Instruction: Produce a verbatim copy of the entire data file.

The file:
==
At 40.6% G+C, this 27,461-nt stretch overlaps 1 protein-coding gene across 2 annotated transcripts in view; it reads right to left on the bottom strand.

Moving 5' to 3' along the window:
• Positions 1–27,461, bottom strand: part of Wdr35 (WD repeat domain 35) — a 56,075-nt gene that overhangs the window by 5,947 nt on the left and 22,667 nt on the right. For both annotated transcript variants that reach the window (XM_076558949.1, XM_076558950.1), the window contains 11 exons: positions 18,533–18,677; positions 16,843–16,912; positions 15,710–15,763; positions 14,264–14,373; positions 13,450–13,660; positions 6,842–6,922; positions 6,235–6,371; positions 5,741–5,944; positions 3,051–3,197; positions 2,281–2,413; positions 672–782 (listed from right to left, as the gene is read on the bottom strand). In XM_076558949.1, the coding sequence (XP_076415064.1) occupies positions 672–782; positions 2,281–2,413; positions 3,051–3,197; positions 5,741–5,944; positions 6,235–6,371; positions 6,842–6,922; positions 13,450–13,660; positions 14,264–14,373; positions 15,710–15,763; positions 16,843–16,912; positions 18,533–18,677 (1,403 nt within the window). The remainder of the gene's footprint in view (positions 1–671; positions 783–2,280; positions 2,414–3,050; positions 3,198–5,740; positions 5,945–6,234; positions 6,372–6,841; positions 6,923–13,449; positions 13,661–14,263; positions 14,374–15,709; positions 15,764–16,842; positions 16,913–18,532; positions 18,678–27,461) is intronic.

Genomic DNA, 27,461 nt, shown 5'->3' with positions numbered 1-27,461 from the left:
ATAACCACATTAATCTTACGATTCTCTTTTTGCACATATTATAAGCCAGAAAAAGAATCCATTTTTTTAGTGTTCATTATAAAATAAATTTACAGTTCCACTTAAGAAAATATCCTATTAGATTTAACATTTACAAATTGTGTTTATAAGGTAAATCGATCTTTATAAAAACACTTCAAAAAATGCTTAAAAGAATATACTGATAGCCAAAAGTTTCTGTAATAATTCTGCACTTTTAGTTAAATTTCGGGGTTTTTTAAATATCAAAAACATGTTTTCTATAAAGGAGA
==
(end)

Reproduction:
At 40.6% G+C, this 27,461-nt stretch overlaps 1 protein-coding gene across 2 annotated transcripts in view; it reads right to left on the bottom strand.

Moving 5' to 3' along the window:
• Positions 1–27,461, bottom strand: part of Wdr35 (WD repeat domain 35) — a 56,075-nt gene that overhangs the window by 5,947 nt on the left and 22,667 nt on the right. For both annotated transcript variants that reach the window (XM_076558949.1, XM_076558950.1), the window contains 11 exons: positions 18,533–18,677; positions 16,843–16,912; positions 15,710–15,763; positions 14,264–14,373; positions 13,450–13,660; positions 6,842–6,922; positions 6,235–6,371; positions 5,741–5,944; positions 3,051–3,197; positions 2,281–2,413; positions 672–782 (listed from right to left, as the gene is read on the bottom strand). In XM_076558949.1, the coding sequence (XP_076415064.1) occupies positions 672–782; positions 2,281–2,413; positions 3,051–3,197; positions 5,741–5,944; positions 6,235–6,371; positions 6,842–6,922; positions 13,450–13,660; positions 14,264–14,373; positions 15,710–15,763; positions 16,843–16,912; positions 18,533–18,677 (1,403 nt within the window). The remainder of the gene's footprint in view (positions 1–671; positions 783–2,280; positions 2,414–3,050; positions 3,198–5,740; positions 5,945–6,234; positions 6,372–6,841; positions 6,923–13,449; positions 13,661–14,263; positions 14,374–15,709; positions 15,764–16,842; positions 16,913–18,532; positions 18,678–27,461) is intronic.

Genomic DNA, 27,461 nt, shown 5'->3' with positions numbered 1-27,461 from the left:
ATAACCACATTAATCTTACGATTCTCTTTTTGCACATATTATAAGCCAGAAAAAGAATCCATTTTTTTAGTGTTCATTATAAAATAAATTTACAGTTCCACTTAAGAAAATATCCTATTAGATTTAACATTTACAAATTGTGTTTATAAGGTAAATCGATCTTTATAAAAACACTTCAAAAAATGCTTAAAAGAATATACTGATAGCCAAAAGTTTCTGTAATAATTCTGCACTTTTAGTTAAATTTCGGGGTTTTTTAAATATCAAAAACATGTTTTCTATAAAGGAGA